Stealing and Larceny
Stealing generally refers to the unlawful taking of another person’s property. There are many different types of stealing offences.
The most basic offence is “larceny”, which is a crime under the common law. To prove larceny, it must be shown that:
- Property was taken and carried away.
- The property belonged to someone other than the accused.
- The owner did not consent to the property being taken.
- The accused intended to permanently deprive the owner of the property.
- The property was taken without a claim of right made in good faith.
- The property was taken dishonestly.
If you take a chocolate bar from a corner store without paying, you could be charged with larceny.
Definition of “taking” and “carrying away”
“Taking” is generally considered any interference with the property. There must be some physical movement of the property by the accused, or someone acting on their behalf.
You may be charged with larceny if you pick up a TV with the intention of stealing it, but the owners come home before you can get any further.
Examples of stealing offences
Larceny by finding
Larceny by finding occurs when a person finds property and did not take reasonable steps to find the property’s owner.
Finding and keeping a $10 note on the side of the road is unlikely to be a criminal offence. However, if you find a wallet containing $5000 and identification in it, and decide to keep the money without making an effort to return the wallet to its owner, this may be “larceny by finding”.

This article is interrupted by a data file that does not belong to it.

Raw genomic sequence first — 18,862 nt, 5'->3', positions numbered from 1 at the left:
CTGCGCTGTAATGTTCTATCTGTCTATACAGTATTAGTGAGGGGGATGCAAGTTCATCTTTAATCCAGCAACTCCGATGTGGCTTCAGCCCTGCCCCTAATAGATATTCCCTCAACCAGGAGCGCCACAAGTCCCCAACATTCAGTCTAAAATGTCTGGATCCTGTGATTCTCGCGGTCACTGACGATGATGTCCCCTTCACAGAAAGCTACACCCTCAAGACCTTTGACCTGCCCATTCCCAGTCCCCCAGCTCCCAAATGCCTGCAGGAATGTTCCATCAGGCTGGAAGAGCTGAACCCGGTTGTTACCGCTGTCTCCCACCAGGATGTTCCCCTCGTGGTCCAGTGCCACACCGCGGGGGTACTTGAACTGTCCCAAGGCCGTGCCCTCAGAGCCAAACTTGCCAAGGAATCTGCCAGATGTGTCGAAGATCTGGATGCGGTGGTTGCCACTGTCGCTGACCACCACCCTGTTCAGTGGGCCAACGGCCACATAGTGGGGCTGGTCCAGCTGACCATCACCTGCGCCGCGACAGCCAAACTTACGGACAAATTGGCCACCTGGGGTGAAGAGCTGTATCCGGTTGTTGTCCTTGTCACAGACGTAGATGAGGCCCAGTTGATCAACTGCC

Larceny by bailee
Larceny by bailee occurs when property that was bailed to someone is stolen or converted. If property is “bailed to you”, this means you have possession of the property, but not ownership. For example, a valet driver may have possession of a car but not be its owner.
Steal from the person
This offence is similar to robbery, but doesn’t involve the use of force or violence. An example is pick-pocketing.
Penalties can include a fine, community correction order, intensive correction order or imprisonment. It is also possible for no conviction to be recorded under section 10 of the Crimes (Sentencing Procedure) Act 1999 (NSW).
Most larceny charges remain in the Local Court where the maximum penalty is two years imprisonment.
If the larceny charge is heard in the District Court as an indictable offence, the maximum penalty is five years imprisonment.
The maximum penalties for other types of stealing offences are set out below:
|Offence||Maximum prison sentence|
|Larceny by bailee||5 years|
|Larceny by finding||5 years|
|Steal from person||14 years|
|Stealing cattle with intent to steal||14 years|
|Stealing property in a dwelling-house||7 years|
|Stealing motor vehicle, vessel or trailer||10 years|
|Larceny by clerks or servants||10 years|